One Baltimore mother, Toya Graham, became a viral sensation for pulling her son out of the rioting while proceeding with her motherly beat down (of course others criticized her). Honestly, as I saw that mom in action, I was caught between cheering her on and asking, “But where are the dads?”
Identifying this issue is not meant to demean the single mothers of these young people. They are often doing their best. It simply is meant to identify that the absence of fathers in the household, or other strong male role model has had devastating effects.
Over the last decade numerous studies have been released that show the adverse impact that young people raised in single-parent families endure, particularly those who are raised without their fathers. The absence of fathers has demonstrated a 3 times higher rate of poverty, higher crime rates, incarceration rates that are 70 times higher. Single-parent family children are at higher risk of abuse and neglect. They are more likely to be sexually active, and users of drugs and alcohol at an early age.
Bill Cosby made headlines when he came out with a statement that absentee fathers are one of the biggest reasons for the problems in the African-American community. While some have sought to discredit Cosby’s assertion because of other life issues which have allegedly been exposed about Cosby more recently, the studies of negative consequences for single-parent family children cannot be ignored.
One of the best things that could happen to this generation of young African-American men is for their fathers to take seriously their role in the home. But since the decline of the black family has become a generational problem, it will take mentors for the current fathers to equip them for the task.
Yet, the African-American family is not the only thing that is broken. Often the African-American community is broken.
The African-American community commonly advances the notion that “it takes a village to raise a child.” With the development of housing for the poor in the 50’s and 60’s the fabric of that urban village began to be dismantled. The poor were dislocated from neighborhoods into units that warehoused others with limited prospects and even less hope.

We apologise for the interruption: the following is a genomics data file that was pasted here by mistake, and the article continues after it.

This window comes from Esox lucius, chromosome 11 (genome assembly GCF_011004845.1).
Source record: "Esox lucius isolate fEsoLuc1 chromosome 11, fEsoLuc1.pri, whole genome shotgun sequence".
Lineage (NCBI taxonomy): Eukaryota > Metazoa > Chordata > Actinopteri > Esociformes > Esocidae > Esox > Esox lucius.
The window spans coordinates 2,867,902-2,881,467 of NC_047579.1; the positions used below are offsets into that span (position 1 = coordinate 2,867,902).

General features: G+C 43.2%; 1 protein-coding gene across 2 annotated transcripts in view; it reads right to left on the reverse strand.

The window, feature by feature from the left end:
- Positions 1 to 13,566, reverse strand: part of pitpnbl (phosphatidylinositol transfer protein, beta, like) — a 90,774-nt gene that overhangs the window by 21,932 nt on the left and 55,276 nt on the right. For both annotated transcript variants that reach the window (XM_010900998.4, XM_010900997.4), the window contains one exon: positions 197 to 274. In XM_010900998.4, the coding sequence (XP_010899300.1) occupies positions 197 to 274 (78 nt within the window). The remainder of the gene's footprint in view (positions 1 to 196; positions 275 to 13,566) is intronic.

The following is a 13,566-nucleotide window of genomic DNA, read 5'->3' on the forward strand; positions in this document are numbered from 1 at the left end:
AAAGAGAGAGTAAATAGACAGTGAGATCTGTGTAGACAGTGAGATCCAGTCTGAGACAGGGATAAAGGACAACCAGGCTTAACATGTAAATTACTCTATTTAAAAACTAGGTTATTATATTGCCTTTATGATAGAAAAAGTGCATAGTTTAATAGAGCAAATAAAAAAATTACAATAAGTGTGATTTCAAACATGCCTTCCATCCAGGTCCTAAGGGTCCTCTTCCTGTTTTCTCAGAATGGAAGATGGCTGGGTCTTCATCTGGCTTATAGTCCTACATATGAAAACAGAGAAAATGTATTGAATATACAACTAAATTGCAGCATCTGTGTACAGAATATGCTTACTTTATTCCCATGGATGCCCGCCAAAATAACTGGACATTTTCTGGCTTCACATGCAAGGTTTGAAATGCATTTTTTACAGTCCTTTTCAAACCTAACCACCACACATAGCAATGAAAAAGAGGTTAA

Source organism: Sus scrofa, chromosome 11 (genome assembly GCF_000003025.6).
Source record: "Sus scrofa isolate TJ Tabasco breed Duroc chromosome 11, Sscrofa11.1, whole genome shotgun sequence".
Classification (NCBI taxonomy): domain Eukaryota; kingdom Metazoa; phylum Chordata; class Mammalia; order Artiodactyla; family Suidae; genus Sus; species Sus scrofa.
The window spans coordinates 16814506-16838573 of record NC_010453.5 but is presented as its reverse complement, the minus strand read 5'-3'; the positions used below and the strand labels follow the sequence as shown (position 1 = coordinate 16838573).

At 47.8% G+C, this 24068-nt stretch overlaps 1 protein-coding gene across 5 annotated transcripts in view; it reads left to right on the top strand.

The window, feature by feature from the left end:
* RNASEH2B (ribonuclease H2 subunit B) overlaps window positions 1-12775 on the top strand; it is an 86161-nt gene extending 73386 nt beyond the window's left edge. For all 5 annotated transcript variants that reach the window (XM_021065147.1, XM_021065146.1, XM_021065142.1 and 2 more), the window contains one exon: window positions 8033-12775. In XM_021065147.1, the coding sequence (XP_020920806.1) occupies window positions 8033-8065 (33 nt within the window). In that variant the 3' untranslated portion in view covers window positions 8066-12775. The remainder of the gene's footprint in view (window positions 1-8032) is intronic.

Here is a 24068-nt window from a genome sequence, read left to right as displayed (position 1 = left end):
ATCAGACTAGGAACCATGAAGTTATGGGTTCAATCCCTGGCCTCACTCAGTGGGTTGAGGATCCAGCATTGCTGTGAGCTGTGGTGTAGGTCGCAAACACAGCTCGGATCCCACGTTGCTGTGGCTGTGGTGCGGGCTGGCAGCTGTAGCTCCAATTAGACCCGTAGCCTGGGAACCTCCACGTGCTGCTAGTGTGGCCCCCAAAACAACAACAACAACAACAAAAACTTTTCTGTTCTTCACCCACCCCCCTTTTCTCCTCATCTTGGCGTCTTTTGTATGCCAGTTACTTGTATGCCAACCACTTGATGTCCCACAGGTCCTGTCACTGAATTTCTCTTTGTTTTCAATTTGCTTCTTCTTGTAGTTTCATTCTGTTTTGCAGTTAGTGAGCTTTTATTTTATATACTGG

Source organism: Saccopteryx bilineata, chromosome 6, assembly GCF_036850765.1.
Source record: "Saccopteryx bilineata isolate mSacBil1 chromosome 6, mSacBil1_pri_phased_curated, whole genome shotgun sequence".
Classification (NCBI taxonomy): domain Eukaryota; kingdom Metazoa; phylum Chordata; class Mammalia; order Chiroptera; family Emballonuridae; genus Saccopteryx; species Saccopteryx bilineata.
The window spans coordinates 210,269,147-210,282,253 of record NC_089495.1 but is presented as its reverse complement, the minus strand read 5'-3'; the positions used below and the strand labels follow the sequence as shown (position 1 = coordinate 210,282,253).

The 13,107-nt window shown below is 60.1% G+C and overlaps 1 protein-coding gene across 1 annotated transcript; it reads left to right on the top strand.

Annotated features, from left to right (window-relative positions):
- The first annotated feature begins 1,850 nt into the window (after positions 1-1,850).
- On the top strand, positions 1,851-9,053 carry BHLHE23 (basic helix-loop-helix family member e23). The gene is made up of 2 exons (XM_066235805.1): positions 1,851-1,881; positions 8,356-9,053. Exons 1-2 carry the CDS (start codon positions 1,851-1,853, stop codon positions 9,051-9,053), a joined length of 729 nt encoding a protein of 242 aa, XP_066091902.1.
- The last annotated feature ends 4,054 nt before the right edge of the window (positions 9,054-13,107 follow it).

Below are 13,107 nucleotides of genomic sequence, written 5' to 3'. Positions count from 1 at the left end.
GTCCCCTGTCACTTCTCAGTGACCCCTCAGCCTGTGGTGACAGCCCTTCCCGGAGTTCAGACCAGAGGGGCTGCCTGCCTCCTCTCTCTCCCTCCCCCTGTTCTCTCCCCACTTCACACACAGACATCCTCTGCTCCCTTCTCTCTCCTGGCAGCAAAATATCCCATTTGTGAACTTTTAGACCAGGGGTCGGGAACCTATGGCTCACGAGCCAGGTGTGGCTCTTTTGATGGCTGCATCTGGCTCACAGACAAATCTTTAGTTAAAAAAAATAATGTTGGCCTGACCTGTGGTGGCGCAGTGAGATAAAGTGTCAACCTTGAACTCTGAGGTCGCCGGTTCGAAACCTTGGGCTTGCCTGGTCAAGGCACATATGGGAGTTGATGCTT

That dismantling was accelerated in the 70’s and 80’s as cornerstones of the community, teachers, doctors, lawyers, and businessmen, joined the exodus from these neighborhoods and moved into suburban communities, leaving the previous community in the grip of an economic tailspin. But as those cornerstone members of the family relocated it also left an absence of mentors and models for the ensuing generations.
Without people from the community to look out for each other, and as families themselves collapsed, youngsters found it easier to be drawn into the destructive community of gang involvement. In these groups they found others who shared their anger.
This is the place where Christians could possibly have the greatest impact. What if Christians were to move back into urban neighborhoods with a mission of being a light in the darkness of some of these communities? What possibilities could present themselves if Christians provided mentors, and environments to experience family community so young people aren’t left looking to only find the worst options?
As I consider all of the cultural trends and issues that play on the anger of young African-American men, I feel as if I would also struggle under the hopelessness that has generated such anger.
If we are going to bring lasting calm to Baltimore, and overcome youthful anger by resurrecting hope for other African-American communities and individuals, we have a lot of work to do as a nation, as churches, and as Christian and non-Christian individuals.
Or we can stand still and wait for the next city to be set aflame.